Defining disease progression in MND from MRI ‘snapshots’

Although conventional brain magnetic resonance imaging (MRI) scans are often normal in people with MND, more sophisticated MRI techniques have shown changes in the structure of their brains as the disease progresses. A limitation of even the most recent MRI techniques is that they can only provide a snapshot of the brain at a single moment in the course of the illness.

Only a description of how these MRI changes evolve over time as the disease advances will tell us how the nerve cell damage due to MND is evolving, area by area, in relation to an individual’s symptoms. This could be obtained by collecting several MRI scans from the same person over time, but the nature of MND makes it challenging to get scans showing the course of disease over several years.

We are funding a three year PhD studentship that aims to use a new imaging method to define the progression of MND (our reference: 859-792). The researcher team, involving Profs Mara Cercignani and Nigel Leigh from the University of Sussex, will use MRI scans that have already been obtained from people with MND and healthy controls. Continue reading

Using a new imaging technique to shed light on changes to nerve cells in MND

Magnetic Resonance Imaging (MRI) technology is advancing rapidly as a tool for diagnosing and monitoring disease. In MND, MRI scans are used to understand changes that happen to the brain because of this disease.

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Prof Nigel Leigh

Prof Nigel Leigh from the Brighton and Sussex Medical School (University of Sussex) is carrying out a study looking into changes to motor neurones using a new imaging method (our reference: 824-791).

Neurite Orientation Dispersion and Density Imaging (NODDI) is a type of MRI scan, and can see whether MND is affecting specific parts of motor neurones, called neurites, found within the brain. Neurites are the tiny parts of the nerve cells that branch out from the main body of the nerve cell, and are important in the functioning of the brain.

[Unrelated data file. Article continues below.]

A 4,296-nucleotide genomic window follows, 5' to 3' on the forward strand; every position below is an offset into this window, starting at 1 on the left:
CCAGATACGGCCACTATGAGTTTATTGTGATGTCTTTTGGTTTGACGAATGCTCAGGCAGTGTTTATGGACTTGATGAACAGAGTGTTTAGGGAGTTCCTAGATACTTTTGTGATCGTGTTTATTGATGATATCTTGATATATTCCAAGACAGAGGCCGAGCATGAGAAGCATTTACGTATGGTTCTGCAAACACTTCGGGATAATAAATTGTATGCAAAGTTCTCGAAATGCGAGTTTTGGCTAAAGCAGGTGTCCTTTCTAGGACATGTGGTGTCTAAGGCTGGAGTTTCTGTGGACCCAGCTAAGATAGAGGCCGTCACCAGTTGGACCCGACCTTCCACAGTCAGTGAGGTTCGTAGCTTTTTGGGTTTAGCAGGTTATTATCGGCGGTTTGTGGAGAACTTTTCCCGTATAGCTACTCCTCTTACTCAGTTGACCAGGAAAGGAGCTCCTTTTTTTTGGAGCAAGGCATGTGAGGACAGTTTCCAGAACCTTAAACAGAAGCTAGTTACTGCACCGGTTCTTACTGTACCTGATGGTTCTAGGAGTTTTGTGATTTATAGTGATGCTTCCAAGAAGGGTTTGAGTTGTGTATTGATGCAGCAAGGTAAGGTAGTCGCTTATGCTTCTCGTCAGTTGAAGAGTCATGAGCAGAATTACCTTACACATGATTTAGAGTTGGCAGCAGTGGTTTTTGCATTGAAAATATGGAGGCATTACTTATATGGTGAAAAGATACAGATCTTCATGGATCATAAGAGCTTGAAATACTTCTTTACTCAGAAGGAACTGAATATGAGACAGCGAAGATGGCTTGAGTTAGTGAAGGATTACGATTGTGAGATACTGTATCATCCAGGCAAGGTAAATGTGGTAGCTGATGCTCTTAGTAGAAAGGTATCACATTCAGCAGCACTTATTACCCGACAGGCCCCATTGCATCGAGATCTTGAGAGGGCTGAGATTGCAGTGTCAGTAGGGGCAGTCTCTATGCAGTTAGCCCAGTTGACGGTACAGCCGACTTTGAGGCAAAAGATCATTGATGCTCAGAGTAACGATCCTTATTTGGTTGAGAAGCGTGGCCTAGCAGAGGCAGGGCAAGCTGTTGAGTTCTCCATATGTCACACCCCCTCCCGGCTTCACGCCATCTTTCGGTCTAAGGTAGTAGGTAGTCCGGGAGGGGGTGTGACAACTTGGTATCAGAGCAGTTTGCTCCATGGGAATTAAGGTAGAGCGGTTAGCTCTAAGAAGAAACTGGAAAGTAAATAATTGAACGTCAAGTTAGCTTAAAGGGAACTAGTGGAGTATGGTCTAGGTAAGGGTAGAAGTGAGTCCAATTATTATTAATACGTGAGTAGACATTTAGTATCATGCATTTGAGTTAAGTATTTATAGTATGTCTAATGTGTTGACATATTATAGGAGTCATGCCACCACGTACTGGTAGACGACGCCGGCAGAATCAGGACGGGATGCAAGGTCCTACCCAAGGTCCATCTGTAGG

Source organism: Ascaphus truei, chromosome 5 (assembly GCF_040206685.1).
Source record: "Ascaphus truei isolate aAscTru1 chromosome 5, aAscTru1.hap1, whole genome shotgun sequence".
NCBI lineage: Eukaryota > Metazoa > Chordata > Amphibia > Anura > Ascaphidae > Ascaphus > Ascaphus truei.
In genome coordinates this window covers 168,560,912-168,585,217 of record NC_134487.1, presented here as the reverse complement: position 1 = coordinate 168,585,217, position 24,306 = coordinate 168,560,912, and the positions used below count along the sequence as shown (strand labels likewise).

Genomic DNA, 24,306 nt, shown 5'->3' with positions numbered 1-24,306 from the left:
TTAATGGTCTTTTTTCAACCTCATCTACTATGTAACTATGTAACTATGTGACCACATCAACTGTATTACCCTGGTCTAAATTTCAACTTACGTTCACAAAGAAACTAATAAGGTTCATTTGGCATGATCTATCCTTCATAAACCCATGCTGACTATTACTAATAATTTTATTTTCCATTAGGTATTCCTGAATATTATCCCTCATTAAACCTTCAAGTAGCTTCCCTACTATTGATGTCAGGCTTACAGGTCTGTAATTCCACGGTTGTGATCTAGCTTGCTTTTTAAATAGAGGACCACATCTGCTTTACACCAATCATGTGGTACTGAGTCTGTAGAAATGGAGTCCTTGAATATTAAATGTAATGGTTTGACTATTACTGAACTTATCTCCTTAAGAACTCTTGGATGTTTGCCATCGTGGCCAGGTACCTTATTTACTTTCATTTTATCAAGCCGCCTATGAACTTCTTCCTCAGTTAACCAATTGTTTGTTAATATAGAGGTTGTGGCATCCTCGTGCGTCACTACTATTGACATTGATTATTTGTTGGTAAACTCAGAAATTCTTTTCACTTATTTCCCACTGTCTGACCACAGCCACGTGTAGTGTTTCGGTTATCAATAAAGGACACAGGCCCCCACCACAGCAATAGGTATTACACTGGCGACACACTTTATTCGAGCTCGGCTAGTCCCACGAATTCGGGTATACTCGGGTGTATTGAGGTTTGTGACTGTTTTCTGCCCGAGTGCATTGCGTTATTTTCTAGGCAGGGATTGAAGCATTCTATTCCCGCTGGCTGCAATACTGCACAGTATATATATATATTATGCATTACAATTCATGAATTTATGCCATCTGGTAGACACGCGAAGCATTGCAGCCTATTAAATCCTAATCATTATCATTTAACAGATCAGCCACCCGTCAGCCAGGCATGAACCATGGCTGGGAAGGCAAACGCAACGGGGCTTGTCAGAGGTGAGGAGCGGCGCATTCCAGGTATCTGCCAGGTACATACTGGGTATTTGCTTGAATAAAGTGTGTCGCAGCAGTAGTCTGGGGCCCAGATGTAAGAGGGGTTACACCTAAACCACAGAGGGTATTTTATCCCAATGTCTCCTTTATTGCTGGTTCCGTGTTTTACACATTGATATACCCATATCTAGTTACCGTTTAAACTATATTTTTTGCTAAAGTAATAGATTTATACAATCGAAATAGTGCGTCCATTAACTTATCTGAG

Prof Leigh and his team hope that the new imaging approach will tell us more about the sequence of events that cause motor neurones die, and how this relates to the symptoms of people with MND. Continue reading

Using surface EMG to see if fasciculations can be used as a biomarker for MND

What are fasciculations?

When motor neurones in the spinal cord become damaged this makes them electrically unstable, meaning they spontaneously discharge electrical impulses that cause small groups of muscles to contract. These contractions, known as fasciculations, are a common symptom of MND. Research suggests that they might be a good marker of motor neurone health.

Tracking fasciculations with surface EMG

Prof Chris Shaw

Prof Chris Shaw

Led by researchers Prof Chris Shaw and Prof Kerry Mills, Dr James Bashford is using technology called surface EMG to collect data on the site and frequency of fasciculations in different muscles in people with MND. Fasciculations in people with MND are different to benign fasciculations, which can occur in people without the disease and are generally harmless. James and the team hope to show that fasciculations in those with MND have a unique ‘fingerprint’ which can be accurately identified and tracked.

Data collected will be compared to other information currently used to track the progression of MND. James and the team hope surface EMG might provide a more sensitive way of measuring disease progression than previously used methods. This one year feasibility study is being carried out at King’s College London at a cost of £95,000 (our reference: 932-794). Continue reading

Developing ultrasound imaging as a potential non-invasive diagnostic tool for MND

When diagnosing MND, it is important to look at the activity and impact of the motor neurones themselves – is the electrical message being carried down the nerve properly, and is it reaching the end of the nerve in the muscle? Malfunctions in the electrical activity at the muscle end of the nerve cell result in the muscle twitching that many people with MND experience.

One of the tests used to diagnose MND is an electromyography or EMG test. It involves putting needles into a muscle to measure electrical activity. It can be a painful and unpleasant experience, which doctors and patients are only willing to do when necessary.